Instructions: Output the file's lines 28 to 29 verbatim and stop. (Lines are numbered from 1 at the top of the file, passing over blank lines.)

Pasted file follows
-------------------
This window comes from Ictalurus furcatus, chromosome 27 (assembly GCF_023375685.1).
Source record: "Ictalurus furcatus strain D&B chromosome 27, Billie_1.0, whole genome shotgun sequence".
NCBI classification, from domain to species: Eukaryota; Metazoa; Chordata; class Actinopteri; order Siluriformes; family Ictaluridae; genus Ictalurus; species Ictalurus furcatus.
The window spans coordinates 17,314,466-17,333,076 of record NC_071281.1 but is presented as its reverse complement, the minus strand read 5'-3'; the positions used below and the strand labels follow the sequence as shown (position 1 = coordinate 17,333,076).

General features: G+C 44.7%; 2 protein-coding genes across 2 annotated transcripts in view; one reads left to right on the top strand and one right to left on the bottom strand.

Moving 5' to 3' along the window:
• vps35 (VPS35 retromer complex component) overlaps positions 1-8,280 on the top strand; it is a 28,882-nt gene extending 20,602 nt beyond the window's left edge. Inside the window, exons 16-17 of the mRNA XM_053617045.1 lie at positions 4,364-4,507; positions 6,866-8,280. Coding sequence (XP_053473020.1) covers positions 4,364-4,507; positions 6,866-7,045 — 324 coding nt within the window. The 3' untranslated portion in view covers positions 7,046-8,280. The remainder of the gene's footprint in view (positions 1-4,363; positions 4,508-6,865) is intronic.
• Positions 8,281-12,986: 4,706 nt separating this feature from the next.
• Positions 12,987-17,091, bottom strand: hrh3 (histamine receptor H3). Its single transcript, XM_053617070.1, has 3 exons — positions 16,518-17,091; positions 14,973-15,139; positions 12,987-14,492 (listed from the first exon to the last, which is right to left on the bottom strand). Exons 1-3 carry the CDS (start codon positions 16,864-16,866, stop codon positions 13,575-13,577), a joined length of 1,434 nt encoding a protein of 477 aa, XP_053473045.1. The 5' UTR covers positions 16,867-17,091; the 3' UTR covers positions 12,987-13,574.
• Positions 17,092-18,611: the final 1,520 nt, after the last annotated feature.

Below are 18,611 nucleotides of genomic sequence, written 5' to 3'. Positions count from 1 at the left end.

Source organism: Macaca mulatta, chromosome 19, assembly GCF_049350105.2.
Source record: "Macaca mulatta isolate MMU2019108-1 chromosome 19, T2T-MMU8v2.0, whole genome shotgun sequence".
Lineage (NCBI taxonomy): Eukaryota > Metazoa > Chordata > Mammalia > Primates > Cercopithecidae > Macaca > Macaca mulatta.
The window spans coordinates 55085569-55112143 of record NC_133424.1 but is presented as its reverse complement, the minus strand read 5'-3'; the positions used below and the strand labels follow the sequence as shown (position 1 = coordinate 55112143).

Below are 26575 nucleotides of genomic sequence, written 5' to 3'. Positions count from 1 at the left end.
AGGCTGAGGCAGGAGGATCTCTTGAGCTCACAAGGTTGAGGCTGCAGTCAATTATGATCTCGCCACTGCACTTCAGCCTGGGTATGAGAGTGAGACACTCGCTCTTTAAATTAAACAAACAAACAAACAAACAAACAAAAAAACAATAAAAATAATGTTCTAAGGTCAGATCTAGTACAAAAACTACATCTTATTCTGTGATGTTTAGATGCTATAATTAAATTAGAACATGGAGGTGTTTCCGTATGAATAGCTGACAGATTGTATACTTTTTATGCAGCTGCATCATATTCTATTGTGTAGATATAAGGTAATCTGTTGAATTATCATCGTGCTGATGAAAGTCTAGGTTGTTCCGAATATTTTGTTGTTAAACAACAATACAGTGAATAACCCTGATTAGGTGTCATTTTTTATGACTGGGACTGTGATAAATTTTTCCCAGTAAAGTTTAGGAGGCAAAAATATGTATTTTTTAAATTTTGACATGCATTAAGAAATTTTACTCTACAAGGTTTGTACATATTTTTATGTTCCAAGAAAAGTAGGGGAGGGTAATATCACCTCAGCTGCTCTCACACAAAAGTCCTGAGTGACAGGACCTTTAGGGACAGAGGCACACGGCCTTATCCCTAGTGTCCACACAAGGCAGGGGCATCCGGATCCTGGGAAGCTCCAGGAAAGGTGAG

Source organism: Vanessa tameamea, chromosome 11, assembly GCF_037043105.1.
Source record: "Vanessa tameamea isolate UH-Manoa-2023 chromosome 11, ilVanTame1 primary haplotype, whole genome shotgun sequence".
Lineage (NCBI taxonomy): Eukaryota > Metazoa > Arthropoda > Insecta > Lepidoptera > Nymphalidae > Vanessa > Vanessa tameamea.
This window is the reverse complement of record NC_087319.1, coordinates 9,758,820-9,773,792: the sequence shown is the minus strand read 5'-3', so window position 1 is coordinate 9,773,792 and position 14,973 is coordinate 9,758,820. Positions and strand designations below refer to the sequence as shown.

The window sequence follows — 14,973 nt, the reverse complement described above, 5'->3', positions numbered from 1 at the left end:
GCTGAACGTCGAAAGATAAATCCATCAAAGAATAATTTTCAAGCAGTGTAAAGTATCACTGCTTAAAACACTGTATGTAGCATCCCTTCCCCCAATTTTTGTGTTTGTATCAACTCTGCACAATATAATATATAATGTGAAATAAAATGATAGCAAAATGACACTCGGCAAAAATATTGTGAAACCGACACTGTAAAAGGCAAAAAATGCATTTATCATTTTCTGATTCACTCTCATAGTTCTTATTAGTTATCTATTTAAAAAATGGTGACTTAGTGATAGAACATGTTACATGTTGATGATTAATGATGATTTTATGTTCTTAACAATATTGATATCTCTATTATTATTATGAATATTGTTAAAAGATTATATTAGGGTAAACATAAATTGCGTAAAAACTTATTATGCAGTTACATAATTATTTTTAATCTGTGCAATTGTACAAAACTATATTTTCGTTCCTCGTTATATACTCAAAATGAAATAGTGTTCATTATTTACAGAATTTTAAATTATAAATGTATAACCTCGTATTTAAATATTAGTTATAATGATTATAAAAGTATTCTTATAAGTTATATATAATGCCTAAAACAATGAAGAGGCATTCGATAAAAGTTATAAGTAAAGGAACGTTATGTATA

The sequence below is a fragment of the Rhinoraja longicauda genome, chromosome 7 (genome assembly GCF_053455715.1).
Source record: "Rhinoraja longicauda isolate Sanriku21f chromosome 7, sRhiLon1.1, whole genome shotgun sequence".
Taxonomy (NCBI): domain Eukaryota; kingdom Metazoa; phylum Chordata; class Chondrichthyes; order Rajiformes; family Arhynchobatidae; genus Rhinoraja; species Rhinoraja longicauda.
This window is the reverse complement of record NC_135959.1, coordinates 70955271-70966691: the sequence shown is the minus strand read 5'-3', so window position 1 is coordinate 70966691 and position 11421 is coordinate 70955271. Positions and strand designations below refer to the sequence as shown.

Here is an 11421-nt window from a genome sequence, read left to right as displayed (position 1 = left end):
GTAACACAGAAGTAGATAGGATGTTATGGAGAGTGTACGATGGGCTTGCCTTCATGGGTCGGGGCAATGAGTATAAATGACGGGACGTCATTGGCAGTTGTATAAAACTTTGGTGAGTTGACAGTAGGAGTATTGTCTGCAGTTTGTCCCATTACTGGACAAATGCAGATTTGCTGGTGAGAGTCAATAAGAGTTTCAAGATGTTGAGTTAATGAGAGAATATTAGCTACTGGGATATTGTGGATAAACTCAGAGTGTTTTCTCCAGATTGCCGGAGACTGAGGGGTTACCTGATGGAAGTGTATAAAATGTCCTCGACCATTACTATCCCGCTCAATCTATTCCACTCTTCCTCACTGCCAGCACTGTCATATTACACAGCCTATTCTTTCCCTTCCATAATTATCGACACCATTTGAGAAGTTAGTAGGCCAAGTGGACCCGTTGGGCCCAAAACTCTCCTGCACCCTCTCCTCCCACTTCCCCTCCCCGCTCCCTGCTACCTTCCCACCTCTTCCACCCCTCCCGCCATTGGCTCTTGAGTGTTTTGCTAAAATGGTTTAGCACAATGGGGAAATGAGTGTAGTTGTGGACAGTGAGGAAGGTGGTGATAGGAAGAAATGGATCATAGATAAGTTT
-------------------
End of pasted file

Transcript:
Here is an 11421-nt window from a genome sequence, read left to right as displayed (position 1 = left end):
GTAACACAGAAGTAGATAGGATGTTATGGAGAGTGTACGATGGGCTTGCCTTCATGGGTCGGGGCAATGAGTATAAATGACGGGACGTCATTGGCAGTTGTATAAAACTTTGGTGAGTTGACAGTAGGAGTATTGTCTGCAGTTTGTCCCATTACTGGACAAATGCAGATTTGCTGGTGAGAGTCAATAAGAGTTTCAAGATGTTGAGTTAATGAGAGAATATTAGCTACTGGGATATTGTGGATAAACTCAGAGTGTTTTCTCCAGATTGCCGGAGACTGAGGGGTTACCTGATGGAAGTGTATAAAATGTCCTCGACCATTACTATCCCGCTCAATCTATTCCACTCTTCCTCACTGCCAGCACTGTCATATTACACAGCCTATTCTTTCCCTTCCATAATTATCGACACCATTTGAGAAGTTAGTAGGCCAAGTGGACCCGTTGGGCCCAAAACTCTCCTGCACCCTCTCCTCCCACTTCCCCTCCCCGCTCCCTGCTACCTTCCCACCTCTTCCACCCCTCCCGCCATTGGCTCTTGAGTGTTTTGCTAAAATGGTTTAGCACAATGGGGAAATGAGTGTAGTTGTGGACAGTGAGGAAGGTGGTGATAGGAAGAAATGGATCATAGATAAGTTT